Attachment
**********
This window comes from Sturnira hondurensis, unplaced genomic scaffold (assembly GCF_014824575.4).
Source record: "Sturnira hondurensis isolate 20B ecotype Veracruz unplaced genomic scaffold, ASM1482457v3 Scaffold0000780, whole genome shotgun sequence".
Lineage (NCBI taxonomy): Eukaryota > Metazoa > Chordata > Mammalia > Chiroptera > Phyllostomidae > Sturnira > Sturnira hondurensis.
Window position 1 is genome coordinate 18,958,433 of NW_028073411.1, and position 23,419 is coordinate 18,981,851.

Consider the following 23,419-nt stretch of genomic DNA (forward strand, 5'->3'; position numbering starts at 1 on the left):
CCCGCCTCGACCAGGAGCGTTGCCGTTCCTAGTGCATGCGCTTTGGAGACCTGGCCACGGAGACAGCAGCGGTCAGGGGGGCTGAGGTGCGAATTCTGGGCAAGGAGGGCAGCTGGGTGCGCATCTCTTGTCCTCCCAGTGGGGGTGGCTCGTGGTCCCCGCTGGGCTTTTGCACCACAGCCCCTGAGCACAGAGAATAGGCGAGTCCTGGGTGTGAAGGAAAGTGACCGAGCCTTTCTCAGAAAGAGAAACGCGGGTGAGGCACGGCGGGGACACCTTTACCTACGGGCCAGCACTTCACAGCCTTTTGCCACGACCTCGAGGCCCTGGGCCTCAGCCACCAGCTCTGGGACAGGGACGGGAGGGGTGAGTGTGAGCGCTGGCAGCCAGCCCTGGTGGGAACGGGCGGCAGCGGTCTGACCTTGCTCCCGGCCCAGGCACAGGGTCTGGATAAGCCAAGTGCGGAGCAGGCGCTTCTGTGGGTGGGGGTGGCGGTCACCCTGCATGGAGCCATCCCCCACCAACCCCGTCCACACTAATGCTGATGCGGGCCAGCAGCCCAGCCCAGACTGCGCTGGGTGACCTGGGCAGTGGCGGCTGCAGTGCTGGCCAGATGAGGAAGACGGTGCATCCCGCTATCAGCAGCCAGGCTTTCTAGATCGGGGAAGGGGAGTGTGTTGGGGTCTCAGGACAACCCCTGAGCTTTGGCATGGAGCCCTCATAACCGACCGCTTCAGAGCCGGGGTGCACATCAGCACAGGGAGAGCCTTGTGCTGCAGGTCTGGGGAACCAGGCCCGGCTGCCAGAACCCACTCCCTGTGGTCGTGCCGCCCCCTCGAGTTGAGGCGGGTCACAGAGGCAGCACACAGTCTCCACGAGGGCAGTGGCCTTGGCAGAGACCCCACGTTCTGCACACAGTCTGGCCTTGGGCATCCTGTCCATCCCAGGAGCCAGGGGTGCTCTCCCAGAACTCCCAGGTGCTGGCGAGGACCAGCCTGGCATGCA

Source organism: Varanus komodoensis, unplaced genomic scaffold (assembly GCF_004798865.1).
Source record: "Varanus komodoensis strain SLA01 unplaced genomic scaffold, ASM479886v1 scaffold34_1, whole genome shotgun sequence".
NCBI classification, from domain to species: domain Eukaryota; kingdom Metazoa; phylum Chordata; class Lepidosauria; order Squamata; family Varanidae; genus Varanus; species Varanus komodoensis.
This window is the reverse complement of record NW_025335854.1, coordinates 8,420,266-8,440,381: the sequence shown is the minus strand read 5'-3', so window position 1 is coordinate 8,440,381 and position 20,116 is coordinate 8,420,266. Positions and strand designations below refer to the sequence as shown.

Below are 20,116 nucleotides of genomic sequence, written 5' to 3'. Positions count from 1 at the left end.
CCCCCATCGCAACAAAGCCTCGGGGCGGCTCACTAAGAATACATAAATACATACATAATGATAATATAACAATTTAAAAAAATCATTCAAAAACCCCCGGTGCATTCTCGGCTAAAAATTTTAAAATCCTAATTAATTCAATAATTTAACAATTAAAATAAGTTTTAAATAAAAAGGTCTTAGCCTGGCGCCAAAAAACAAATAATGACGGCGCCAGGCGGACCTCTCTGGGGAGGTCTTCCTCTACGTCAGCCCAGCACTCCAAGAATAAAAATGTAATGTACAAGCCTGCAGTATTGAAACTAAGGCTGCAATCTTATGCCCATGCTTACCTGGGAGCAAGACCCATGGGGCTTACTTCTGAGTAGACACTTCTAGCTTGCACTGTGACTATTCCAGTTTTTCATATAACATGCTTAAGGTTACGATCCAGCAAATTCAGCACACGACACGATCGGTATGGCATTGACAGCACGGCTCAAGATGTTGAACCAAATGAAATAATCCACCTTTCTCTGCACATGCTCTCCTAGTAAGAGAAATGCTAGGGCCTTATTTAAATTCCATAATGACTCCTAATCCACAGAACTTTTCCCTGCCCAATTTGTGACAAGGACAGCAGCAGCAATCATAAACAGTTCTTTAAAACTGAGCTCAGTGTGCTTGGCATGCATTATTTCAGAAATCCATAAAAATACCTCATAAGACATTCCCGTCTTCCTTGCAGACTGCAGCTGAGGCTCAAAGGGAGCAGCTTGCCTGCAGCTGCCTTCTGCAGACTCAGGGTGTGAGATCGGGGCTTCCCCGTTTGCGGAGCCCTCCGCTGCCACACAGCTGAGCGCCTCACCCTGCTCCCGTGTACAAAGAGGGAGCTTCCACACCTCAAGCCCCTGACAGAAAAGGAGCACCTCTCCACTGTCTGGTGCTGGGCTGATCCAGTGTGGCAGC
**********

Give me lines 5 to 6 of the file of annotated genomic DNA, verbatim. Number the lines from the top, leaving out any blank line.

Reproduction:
Consider the following 23,419-nt stretch of genomic DNA (forward strand, 5'->3'; position numbering starts at 1 on the left):
CCCGCCTCGACCAGGAGCGTTGCCGTTCCTAGTGCATGCGCTTTGGAGACCTGGCCACGGAGACAGCAGCGGTCAGGGGGGCTGAGGTGCGAATTCTGGGCAAGGAGGGCAGCTGGGTGCGCATCTCTTGTCCTCCCAGTGGGGGTGGCTCGTGGTCCCCGCTGGGCTTTTGCACCACAGCCCCTGAGCACAGAGAATAGGCGAGTCCTGGGTGTGAAGGAAAGTGACCGAGCCTTTCTCAGAAAGAGAAACGCGGGTGAGGCACGGCGGGGACACCTTTACCTACGGGCCAGCACTTCACAGCCTTTTGCCACGACCTCGAGGCCCTGGGCCTCAGCCACCAGCTCTGGGACAGGGACGGGAGGGGTGAGTGTGAGCGCTGGCAGCCAGCCCTGGTGGGAACGGGCGGCAGCGGTCTGACCTTGCTCCCGGCCCAGGCACAGGGTCTGGATAAGCCAAGTGCGGAGCAGGCGCTTCTGTGGGTGGGGGTGGCGGTCACCCTGCATGGAGCCATCCCCCACCAACCCCGTCCACACTAATGCTGATGCGGGCCAGCAGCCCAGCCCAGACTGCGCTGGGTGACCTGGGCAGTGGCGGCTGCAGTGCTGGCCAGATGAGGAAGACGGTGCATCCCGCTATCAGCAGCCAGGCTTTCTAGATCGGGGAAGGGGAGTGTGTTGGGGTCTCAGGACAACCCCTGAGCTTTGGCATGGAGCCCTCATAACCGACCGCTTCAGAGCCGGGGTGCACATCAGCACAGGGAGAGCCTTGTGCTGCAGGTCTGGGGAACCAGGCCCGGCTGCCAGAACCCACTCCCTGTGGTCGTGCCGCCCCCTCGAGTTGAGGCGGGTCACAGAGGCAGCACACAGTCTCCACGAGGGCAGTGGCCTTGGCAGAGACCCCACGTTCTGCACACAGTCTGGCCTTGGGCATCCTGTCCATCCCAGGAGCCAGGGGTGCTCTCCCAGAACTCCCAGGTGCTGGCGAGGACCAGCCTGGCATGCA